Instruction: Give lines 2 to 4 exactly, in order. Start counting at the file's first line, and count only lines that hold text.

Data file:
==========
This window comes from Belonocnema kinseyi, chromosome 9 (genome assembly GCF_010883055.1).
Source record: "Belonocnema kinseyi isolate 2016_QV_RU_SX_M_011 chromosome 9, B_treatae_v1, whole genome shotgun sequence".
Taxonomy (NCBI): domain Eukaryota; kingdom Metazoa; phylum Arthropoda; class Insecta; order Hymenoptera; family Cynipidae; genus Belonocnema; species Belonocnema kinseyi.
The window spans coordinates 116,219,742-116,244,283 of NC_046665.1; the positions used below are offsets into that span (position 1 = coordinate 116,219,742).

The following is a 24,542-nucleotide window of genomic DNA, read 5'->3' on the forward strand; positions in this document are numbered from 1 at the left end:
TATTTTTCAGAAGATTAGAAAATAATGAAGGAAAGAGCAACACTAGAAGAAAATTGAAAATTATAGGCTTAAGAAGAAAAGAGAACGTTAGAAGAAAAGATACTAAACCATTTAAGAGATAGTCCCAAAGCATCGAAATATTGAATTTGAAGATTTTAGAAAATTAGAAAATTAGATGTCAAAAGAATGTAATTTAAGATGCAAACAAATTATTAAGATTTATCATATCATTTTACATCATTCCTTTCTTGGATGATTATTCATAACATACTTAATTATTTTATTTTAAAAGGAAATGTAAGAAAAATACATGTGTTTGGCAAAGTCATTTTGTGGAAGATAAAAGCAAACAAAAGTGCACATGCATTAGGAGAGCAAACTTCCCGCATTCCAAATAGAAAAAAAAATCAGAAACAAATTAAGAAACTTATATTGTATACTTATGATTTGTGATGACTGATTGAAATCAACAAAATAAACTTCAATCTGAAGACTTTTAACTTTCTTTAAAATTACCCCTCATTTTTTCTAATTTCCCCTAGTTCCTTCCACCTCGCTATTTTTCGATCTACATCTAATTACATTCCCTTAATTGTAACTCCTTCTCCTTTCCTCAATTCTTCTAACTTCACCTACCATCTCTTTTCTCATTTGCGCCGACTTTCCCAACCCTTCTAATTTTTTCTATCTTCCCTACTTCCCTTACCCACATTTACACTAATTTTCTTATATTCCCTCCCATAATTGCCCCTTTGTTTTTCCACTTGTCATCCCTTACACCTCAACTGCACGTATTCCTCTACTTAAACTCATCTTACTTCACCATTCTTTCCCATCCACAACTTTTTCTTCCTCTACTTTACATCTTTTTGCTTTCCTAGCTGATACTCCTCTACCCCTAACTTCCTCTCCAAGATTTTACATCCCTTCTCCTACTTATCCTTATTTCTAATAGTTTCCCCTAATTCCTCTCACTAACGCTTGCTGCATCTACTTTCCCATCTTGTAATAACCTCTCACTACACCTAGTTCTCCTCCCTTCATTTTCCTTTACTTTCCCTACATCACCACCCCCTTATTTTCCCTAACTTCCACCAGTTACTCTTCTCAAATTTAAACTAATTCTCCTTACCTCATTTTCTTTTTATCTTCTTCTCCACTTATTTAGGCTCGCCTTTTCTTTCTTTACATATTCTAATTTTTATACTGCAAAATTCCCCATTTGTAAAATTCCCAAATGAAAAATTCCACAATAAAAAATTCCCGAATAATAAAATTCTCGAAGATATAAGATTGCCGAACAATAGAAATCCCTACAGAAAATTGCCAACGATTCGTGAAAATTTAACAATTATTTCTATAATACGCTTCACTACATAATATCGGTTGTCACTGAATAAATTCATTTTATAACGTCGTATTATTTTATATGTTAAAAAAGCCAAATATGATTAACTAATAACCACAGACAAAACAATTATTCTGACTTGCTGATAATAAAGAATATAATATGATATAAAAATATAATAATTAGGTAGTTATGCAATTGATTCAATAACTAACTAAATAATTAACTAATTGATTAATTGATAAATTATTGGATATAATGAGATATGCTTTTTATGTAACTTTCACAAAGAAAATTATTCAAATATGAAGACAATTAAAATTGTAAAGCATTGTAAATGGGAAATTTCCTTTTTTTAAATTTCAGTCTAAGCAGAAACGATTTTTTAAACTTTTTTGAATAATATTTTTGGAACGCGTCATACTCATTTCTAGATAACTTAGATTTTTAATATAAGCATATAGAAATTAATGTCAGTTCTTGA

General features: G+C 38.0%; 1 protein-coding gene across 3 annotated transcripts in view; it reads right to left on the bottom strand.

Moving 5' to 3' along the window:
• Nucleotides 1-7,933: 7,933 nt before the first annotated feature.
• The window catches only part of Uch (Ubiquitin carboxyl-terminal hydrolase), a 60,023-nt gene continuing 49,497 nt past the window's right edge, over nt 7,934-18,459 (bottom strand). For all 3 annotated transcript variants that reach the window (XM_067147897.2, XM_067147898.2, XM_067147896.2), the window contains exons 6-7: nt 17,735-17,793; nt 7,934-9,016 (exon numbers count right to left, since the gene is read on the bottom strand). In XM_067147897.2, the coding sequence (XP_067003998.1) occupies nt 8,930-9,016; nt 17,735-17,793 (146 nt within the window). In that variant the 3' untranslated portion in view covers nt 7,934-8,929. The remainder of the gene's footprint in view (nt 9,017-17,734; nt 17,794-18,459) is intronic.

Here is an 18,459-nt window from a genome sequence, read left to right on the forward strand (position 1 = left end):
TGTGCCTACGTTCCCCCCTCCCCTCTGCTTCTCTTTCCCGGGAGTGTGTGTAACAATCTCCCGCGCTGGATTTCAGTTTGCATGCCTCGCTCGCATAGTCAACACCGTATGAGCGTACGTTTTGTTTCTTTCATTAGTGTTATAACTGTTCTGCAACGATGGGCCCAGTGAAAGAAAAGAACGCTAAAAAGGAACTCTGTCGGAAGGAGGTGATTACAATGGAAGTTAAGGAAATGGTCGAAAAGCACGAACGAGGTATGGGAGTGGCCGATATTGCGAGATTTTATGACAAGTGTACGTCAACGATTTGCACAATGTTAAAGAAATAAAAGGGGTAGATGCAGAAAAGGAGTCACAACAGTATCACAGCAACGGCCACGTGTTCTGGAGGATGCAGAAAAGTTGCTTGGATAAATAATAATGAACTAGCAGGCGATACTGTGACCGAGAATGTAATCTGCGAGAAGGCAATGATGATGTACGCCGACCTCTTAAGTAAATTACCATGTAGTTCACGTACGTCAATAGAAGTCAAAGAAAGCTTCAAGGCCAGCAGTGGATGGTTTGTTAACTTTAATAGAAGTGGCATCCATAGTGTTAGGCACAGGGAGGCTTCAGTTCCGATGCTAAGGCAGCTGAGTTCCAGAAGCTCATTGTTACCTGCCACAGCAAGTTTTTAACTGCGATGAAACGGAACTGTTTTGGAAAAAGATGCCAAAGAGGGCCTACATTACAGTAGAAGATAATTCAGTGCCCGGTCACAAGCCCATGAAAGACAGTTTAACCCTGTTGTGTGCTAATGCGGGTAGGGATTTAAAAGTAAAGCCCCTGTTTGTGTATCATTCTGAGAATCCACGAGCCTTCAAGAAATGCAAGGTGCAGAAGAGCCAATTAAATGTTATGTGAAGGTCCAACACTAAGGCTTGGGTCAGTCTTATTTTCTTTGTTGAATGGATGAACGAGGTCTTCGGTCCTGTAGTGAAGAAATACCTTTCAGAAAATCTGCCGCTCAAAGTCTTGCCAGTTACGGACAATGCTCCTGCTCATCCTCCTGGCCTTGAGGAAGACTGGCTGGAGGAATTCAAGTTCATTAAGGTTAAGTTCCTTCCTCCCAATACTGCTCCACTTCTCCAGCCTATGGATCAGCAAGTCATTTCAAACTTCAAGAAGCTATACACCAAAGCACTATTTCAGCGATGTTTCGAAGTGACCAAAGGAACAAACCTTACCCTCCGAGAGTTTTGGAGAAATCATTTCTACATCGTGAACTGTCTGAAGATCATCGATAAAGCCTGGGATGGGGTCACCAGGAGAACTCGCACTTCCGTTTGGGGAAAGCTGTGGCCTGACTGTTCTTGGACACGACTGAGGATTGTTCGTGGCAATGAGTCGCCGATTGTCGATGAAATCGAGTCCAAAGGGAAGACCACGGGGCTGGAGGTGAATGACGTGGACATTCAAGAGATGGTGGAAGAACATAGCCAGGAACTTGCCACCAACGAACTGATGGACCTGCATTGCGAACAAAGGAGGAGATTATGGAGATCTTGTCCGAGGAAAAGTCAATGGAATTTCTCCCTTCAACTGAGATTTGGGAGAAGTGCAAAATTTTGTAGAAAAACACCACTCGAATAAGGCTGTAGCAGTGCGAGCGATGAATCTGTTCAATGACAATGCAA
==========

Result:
Source record: "Belonocnema kinseyi isolate 2016_QV_RU_SX_M_011 chromosome 9, B_treatae_v1, whole genome shotgun sequence".
Taxonomy (NCBI): domain Eukaryota; kingdom Metazoa; phylum Arthropoda; class Insecta; order Hymenoptera; family Cynipidae; genus Belonocnema; species Belonocnema kinseyi.
The window spans coordinates 116,219,742-116,244,283 of NC_046665.1; the positions used below are offsets into that span (position 1 = coordinate 116,219,742).